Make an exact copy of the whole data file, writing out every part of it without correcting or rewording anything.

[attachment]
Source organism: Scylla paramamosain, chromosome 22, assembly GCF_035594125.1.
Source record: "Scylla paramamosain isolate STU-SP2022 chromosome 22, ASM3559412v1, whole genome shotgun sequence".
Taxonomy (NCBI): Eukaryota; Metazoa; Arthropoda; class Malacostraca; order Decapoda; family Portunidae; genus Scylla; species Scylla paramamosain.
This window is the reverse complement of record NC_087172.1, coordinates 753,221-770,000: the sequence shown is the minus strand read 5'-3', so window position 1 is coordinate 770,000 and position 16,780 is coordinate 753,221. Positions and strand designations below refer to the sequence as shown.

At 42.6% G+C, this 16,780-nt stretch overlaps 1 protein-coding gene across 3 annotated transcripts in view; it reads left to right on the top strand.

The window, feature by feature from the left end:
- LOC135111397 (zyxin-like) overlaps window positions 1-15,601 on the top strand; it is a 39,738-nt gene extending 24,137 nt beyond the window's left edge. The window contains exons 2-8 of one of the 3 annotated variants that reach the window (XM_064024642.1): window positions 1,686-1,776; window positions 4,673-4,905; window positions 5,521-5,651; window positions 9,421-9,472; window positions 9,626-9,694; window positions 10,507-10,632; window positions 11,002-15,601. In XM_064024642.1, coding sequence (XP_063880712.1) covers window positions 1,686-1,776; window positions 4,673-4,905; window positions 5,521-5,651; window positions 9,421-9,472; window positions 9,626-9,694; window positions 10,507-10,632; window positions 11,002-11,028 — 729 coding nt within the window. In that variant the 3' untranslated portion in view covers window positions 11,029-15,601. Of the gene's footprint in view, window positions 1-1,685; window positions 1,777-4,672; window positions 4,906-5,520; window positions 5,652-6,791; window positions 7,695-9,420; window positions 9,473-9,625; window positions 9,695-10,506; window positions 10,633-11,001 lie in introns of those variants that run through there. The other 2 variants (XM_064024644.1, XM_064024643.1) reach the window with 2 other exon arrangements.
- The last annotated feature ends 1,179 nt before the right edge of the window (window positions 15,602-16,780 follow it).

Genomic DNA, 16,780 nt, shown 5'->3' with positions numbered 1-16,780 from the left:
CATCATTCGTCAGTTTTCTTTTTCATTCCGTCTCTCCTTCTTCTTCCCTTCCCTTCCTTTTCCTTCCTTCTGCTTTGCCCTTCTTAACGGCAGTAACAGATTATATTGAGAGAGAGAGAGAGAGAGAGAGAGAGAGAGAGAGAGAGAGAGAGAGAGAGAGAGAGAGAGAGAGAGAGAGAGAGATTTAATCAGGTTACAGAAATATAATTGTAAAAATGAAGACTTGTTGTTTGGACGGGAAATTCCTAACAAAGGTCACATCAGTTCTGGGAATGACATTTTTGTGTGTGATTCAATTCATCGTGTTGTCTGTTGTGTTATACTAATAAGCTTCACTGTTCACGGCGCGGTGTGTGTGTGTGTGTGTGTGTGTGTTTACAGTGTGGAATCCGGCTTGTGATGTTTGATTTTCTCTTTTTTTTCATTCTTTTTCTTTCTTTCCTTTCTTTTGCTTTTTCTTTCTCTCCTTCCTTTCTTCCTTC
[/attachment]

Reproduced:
Source organism: Scylla paramamosain, chromosome 22, assembly GCF_035594125.1.
Source record: "Scylla paramamosain isolate STU-SP2022 chromosome 22, ASM3559412v1, whole genome shotgun sequence".
Taxonomy (NCBI): Eukaryota; Metazoa; Arthropoda; class Malacostraca; order Decapoda; family Portunidae; genus Scylla; species Scylla paramamosain.
This window is the reverse complement of record NC_087172.1, coordinates 753,221-770,000: the sequence shown is the minus strand read 5'-3', so window position 1 is coordinate 770,000 and position 16,780 is coordinate 753,221. Positions and strand designations below refer to the sequence as shown.

At 42.6% G+C, this 16,780-nt stretch overlaps 1 protein-coding gene across 3 annotated transcripts in view; it reads left to right on the top strand.

The window, feature by feature from the left end:
- LOC135111397 (zyxin-like) overlaps window positions 1-15,601 on the top strand; it is a 39,738-nt gene extending 24,137 nt beyond the window's left edge. The window contains exons 2-8 of one of the 3 annotated variants that reach the window (XM_064024642.1): window positions 1,686-1,776; window positions 4,673-4,905; window positions 5,521-5,651; window positions 9,421-9,472; window positions 9,626-9,694; window positions 10,507-10,632; window positions 11,002-15,601. In XM_064024642.1, coding sequence (XP_063880712.1) covers window positions 1,686-1,776; window positions 4,673-4,905; window positions 5,521-5,651; window positions 9,421-9,472; window positions 9,626-9,694; window positions 10,507-10,632; window positions 11,002-11,028 — 729 coding nt within the window. In that variant the 3' untranslated portion in view covers window positions 11,029-15,601. Of the gene's footprint in view, window positions 1-1,685; window positions 1,777-4,672; window positions 4,906-5,520; window positions 5,652-6,791; window positions 7,695-9,420; window positions 9,473-9,625; window positions 9,695-10,506; window positions 10,633-11,001 lie in introns of those variants that run through there. The other 2 variants (XM_064024644.1, XM_064024643.1) reach the window with 2 other exon arrangements.
- The last annotated feature ends 1,179 nt before the right edge of the window (window positions 15,602-16,780 follow it).

Genomic DNA, 16,780 nt, shown 5'->3' with positions numbered 1-16,780 from the left:
CATCATTCGTCAGTTTTCTTTTTCATTCCGTCTCTCCTTCTTCTTCCCTTCCCTTCCTTTTCCTTCCTTCTGCTTTGCCCTTCTTAACGGCAGTAACAGATTATATTGAGAGAGAGAGAGAGAGAGAGAGAGAGAGAGAGAGAGAGAGAGAGAGAGAGAGAGAGAGAGAGAGAGAGAGAGAGATTTAATCAGGTTACAGAAATATAATTGTAAAAATGAAGACTTGTTGTTTGGACGGGAAATTCCTAACAAAGGTCACATCAGTTCTGGGAATGACATTTTTGTGTGTGATTCAATTCATCGTGTTGTCTGTTGTGTTATACTAATAAGCTTCACTGTTCACGGCGCGGTGTGTGTGTGTGTGTGTGTGTGTGTTTACAGTGTGGAATCCGGCTTGTGATGTTTGATTTTCTCTTTTTTTTCATTCTTTTTCTTTCTTTCCTTTCTTTTGCTTTTTCTTTCTCTCCTTCCTTTCTTCCTTC